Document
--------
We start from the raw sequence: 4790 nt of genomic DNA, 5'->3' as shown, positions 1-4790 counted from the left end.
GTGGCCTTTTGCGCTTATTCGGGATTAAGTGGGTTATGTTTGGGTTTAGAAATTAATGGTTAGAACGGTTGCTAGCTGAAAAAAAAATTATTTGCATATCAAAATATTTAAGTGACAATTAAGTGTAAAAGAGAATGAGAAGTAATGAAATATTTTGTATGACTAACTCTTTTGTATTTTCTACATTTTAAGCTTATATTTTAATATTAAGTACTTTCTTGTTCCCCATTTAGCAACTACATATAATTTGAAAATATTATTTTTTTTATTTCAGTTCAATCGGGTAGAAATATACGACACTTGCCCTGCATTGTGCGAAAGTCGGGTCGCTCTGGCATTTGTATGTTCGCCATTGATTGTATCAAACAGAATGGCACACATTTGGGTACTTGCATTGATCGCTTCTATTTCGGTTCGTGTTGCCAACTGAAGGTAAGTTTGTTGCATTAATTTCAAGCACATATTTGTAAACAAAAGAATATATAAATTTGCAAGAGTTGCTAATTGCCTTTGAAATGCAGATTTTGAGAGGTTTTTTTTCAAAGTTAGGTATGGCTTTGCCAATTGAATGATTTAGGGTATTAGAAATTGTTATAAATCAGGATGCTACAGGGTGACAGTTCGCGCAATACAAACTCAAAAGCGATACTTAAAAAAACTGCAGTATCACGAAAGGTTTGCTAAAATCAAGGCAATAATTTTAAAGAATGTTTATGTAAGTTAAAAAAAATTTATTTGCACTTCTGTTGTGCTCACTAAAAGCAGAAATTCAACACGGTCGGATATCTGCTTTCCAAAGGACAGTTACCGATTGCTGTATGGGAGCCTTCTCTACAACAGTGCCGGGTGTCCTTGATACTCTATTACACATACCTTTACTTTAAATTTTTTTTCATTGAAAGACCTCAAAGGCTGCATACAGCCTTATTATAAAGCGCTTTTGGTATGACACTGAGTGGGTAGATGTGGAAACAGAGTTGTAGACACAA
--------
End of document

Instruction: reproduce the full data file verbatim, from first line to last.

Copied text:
We start from the raw sequence: 4790 nt of genomic DNA, 5'->3' as shown, positions 1-4790 counted from the left end.
GTGGCCTTTTGCGCTTATTCGGGATTAAGTGGGTTATGTTTGGGTTTAGAAATTAATGGTTAGAACGGTTGCTAGCTGAAAAAAAAATTATTTGCATATCAAAATATTTAAGTGACAATTAAGTGTAAAAGAGAATGAGAAGTAATGAAATATTTTGTATGACTAACTCTTTTGTATTTTCTACATTTTAAGCTTATATTTTAATATTAAGTACTTTCTTGTTCCCCATTTAGCAACTACATATAATTTGAAAATATTATTTTTTTTATTTCAGTTCAATCGGGTAGAAATATACGACACTTGCCCTGCATTGTGCGAAAGTCGGGTCGCTCTGGCATTTGTATGTTCGCCATTGATTGTATCAAACAGAATGGCACACATTTGGGTACTTGCATTGATCGCTTCTATTTCGGTTCGTGTTGCCAACTGAAGGTAAGTTTGTTGCATTAATTTCAAGCACATATTTGTAAACAAAAGAATATATAAATTTGCAAGAGTTGCTAATTGCCTTTGAAATGCAGATTTTGAGAGGTTTTTTTTCAAAGTTAGGTATGGCTTTGCCAATTGAATGATTTAGGGTATTAGAAATTGTTATAAATCAGGATGCTACAGGGTGACAGTTCGCGCAATACAAACTCAAAAGCGATACTTAAAAAAACTGCAGTATCACGAAAGGTTTGCTAAAATCAAGGCAATAATTTTAAAGAATGTTTATGTAAGTTAAAAAAAATTTATTTGCACTTCTGTTGTGCTCACTAAAAGCAGAAATTCAACACGGTCGGATATCTGCTTTCCAAAGGACAGTTACCGATTGCTGTATGGGAGCCTTCTCTACAACAGTGCCGGGTGTCCTTGATACTCTATTACACATACCTTTACTTTAAATTTTTTTTCATTGAAAGACCTCAAAGGCTGCATACAGCCTTATTATAAAGCGCTTTTGGTATGACACTGAGTGGGTAGATGTGGAAACAGAGTTGTAGACACAA